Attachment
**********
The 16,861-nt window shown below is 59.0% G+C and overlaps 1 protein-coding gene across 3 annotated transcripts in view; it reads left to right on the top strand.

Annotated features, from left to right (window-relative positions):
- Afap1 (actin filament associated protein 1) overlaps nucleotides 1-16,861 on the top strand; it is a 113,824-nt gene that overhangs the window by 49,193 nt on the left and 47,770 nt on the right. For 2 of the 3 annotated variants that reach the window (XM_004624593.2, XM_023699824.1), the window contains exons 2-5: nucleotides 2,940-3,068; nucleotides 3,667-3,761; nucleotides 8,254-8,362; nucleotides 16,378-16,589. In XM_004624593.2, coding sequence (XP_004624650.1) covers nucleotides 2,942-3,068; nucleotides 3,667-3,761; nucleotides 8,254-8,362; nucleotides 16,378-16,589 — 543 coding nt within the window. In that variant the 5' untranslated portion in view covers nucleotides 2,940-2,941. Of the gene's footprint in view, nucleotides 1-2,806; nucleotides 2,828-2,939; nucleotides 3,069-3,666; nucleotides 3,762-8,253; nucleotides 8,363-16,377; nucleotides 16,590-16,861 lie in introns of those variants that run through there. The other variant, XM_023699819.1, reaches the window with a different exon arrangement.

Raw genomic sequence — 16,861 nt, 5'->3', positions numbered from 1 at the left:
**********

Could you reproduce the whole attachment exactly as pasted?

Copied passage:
The 16,861-nt window shown below is 59.0% G+C and overlaps 1 protein-coding gene across 3 annotated transcripts in view; it reads left to right on the top strand.

Annotated features, from left to right (window-relative positions):
- Afap1 (actin filament associated protein 1) overlaps nucleotides 1-16,861 on the top strand; it is a 113,824-nt gene that overhangs the window by 49,193 nt on the left and 47,770 nt on the right. For 2 of the 3 annotated variants that reach the window (XM_004624593.2, XM_023699824.1), the window contains exons 2-5: nucleotides 2,940-3,068; nucleotides 3,667-3,761; nucleotides 8,254-8,362; nucleotides 16,378-16,589. In XM_004624593.2, coding sequence (XP_004624650.1) covers nucleotides 2,942-3,068; nucleotides 3,667-3,761; nucleotides 8,254-8,362; nucleotides 16,378-16,589 — 543 coding nt within the window. In that variant the 5' untranslated portion in view covers nucleotides 2,940-2,941. Of the gene's footprint in view, nucleotides 1-2,806; nucleotides 2,828-2,939; nucleotides 3,069-3,666; nucleotides 3,762-8,253; nucleotides 8,363-16,377; nucleotides 16,590-16,861 lie in introns of those variants that run through there. The other variant, XM_023699819.1, reaches the window with a different exon arrangement.

Raw genomic sequence — 16,861 nt, 5'->3', positions numbered from 1 at the left: